You are currently looking at what is now the University of Delaware’s Laird Campus. The University has built dormitories, a cafeteria, a convenience store and a conference center here now. But before the University developed this land in the early 1970’s, this spot was a completely open area of land known as Green’s Field. Green’s Field was an important component of The Neighborhood.
According to community memory, this area was named for Mr. Green, who owned the land and would allow people to use it for a variety of purposes. Several black families also owned land in this area. Pedro Swann recalls that his family even did some hunting there,
“When I grew up it was called Green's Fields, now that's where the University of Delaware high rise is. That's where we got most of our food from because these guys went over there and hunted deer, they hunted peasant, they hunted quail, stuff like that and that was stuff that hit our table… when I was going to school, that New London School, I would sit in the window and look out there and see the pheasant on the bank across the street…that's how abundant it was, but when the university started building there, all the pheasants started going up into Pennsylvania”
Other people farmed small patches of the Field to help sustain the self-contained community. But all remember the Field fondly as a place to gather and play.
Alvin Hall recalls that
“in the wintertime we had big snows, everybody would gather together—what we would call Old Green’s Field, which is the campus for the University of Delaware, and we’d all get there, and we’d go sledding down the hill and up the hill.”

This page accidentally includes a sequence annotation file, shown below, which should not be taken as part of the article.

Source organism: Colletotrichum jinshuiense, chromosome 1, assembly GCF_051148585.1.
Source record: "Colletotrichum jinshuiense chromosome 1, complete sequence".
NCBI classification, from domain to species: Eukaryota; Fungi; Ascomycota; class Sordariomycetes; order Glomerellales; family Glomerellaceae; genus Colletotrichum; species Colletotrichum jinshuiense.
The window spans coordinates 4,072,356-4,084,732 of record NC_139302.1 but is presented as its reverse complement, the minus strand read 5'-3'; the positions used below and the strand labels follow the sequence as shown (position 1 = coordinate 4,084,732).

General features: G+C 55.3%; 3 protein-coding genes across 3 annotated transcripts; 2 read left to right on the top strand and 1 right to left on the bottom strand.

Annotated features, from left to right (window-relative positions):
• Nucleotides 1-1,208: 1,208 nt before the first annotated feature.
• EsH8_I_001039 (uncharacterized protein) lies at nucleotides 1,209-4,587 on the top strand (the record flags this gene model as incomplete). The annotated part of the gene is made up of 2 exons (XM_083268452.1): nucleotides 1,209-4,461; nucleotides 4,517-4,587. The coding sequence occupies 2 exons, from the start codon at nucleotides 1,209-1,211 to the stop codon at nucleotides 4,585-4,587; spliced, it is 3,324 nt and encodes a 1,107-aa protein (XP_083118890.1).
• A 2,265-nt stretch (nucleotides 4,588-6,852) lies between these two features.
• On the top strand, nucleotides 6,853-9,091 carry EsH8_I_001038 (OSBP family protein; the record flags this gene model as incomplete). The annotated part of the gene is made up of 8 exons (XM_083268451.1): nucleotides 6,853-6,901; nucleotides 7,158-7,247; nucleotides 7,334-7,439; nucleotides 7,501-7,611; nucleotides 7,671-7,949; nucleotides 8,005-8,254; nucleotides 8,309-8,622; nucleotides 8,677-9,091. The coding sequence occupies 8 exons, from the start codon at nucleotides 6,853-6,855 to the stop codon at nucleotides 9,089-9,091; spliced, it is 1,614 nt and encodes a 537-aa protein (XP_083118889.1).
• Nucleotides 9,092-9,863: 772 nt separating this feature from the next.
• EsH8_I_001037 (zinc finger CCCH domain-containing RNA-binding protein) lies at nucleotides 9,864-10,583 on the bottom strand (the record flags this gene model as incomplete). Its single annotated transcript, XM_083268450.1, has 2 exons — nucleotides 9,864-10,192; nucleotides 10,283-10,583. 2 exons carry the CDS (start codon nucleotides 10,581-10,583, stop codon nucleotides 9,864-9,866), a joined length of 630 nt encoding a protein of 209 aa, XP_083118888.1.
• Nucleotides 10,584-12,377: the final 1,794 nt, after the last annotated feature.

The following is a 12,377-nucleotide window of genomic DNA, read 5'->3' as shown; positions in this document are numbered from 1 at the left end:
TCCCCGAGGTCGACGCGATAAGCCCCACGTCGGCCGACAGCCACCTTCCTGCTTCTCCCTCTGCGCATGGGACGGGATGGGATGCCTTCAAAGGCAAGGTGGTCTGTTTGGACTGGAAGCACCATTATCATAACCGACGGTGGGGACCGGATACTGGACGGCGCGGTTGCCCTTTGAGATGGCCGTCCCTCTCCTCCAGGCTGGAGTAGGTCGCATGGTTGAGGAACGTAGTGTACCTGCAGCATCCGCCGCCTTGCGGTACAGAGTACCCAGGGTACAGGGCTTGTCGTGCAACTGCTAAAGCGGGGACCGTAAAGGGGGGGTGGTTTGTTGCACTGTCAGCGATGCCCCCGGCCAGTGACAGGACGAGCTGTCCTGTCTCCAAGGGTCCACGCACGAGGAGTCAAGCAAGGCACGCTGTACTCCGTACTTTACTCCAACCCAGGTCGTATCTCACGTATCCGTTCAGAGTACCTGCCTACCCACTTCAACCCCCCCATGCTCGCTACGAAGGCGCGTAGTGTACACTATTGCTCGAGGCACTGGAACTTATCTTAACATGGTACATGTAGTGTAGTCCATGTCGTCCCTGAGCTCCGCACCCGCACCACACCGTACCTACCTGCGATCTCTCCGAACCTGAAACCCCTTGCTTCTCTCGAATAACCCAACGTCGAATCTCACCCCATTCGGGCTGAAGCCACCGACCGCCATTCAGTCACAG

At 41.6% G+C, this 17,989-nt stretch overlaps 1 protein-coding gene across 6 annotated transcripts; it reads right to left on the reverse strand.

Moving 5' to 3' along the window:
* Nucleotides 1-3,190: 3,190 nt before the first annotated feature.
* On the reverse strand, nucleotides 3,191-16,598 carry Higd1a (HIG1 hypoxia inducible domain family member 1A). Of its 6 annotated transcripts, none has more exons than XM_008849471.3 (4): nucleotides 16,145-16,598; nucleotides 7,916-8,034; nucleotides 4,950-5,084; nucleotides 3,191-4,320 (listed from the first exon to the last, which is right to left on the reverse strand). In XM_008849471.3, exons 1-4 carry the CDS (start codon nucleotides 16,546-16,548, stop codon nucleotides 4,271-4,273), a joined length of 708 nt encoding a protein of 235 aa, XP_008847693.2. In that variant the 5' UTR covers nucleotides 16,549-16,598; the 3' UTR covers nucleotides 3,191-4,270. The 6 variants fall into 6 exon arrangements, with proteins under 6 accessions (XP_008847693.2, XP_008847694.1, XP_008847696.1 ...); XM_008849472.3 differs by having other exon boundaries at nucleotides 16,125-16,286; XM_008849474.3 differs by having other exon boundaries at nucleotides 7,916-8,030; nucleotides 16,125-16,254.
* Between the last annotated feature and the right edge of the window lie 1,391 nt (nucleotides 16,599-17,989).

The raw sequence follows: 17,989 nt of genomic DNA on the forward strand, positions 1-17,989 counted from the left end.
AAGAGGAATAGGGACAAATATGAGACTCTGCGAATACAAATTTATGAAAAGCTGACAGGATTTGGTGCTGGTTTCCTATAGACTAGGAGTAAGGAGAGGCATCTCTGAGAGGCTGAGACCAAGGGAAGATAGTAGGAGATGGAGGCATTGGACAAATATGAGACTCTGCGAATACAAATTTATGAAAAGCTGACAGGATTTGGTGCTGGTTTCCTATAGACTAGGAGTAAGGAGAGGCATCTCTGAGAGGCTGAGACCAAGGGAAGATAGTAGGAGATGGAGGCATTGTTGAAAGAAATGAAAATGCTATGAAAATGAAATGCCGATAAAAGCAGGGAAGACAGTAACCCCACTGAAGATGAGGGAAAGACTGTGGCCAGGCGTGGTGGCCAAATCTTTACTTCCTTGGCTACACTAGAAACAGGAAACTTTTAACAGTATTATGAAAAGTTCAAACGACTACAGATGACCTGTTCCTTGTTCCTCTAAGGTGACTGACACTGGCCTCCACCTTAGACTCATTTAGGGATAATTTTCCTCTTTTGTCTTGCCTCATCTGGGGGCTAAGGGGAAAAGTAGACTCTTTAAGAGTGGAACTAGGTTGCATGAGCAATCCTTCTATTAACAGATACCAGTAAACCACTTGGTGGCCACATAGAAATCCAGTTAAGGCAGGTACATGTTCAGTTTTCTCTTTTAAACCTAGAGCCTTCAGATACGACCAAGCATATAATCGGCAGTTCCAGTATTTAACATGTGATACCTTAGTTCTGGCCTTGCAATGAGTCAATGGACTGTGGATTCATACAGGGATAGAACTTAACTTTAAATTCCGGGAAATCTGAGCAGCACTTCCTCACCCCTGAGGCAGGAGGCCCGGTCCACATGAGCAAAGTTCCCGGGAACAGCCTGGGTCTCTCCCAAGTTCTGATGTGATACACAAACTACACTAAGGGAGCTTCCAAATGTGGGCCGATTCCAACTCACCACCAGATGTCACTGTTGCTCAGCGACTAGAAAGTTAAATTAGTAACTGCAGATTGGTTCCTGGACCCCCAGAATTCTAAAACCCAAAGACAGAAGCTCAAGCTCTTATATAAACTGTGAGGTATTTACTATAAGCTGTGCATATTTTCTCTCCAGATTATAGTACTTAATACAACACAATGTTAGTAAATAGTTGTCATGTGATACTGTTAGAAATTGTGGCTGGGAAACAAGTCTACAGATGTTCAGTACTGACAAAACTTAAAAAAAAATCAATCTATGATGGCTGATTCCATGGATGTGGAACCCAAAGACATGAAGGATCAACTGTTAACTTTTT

In addition to providing sledding grounds in the winter, in the spring, the New London Road school would hold 8th grade graduations in the Field. As Violet Pettijohn recounts,
“graduations were always so nice. We used to go out in the field, in Green’s Field, that’s what we called it, Green’s Field, because Mr. Green owned it, but that’s where the high rise for the University is now, and picked all the kind of flowers we could pick. We’d have a trellis of flowers. Graduations was really beautiful up there. All the years that I can remember of kids graduating before me, it was really wonderful.”
But the memory that most community members share of Green’s Field is the blackberries. In the summer time, this field was ripe with sweet, juicy blackberries, that would be picked and turned into all sorts of delicious treats, such as pies and preserves. But it seems there may have been some competition to get the best blackberries! As Samuel Watson remembers,
“I mean they was some blackberries up in there, and Mom would tell me, go get her some blackberries and all these old women be out there picking blackberries and I had my bucket, looked like they’s picking the biggest ones, and I’d holler snake. I’d go over there and holler snake, and they’d take off, and I’d get over there on the good side and get some big blackberries over there.”
Green’s field provided essential elements to the community’s well being, from fresh meat and produce, to fun times and pranks. The transformation here from life-giving and sustaining wilderness to highly developed residential and commercial space is astonishing. Now cross the street and walk to 303 New London Road, the George Wilson Community Center.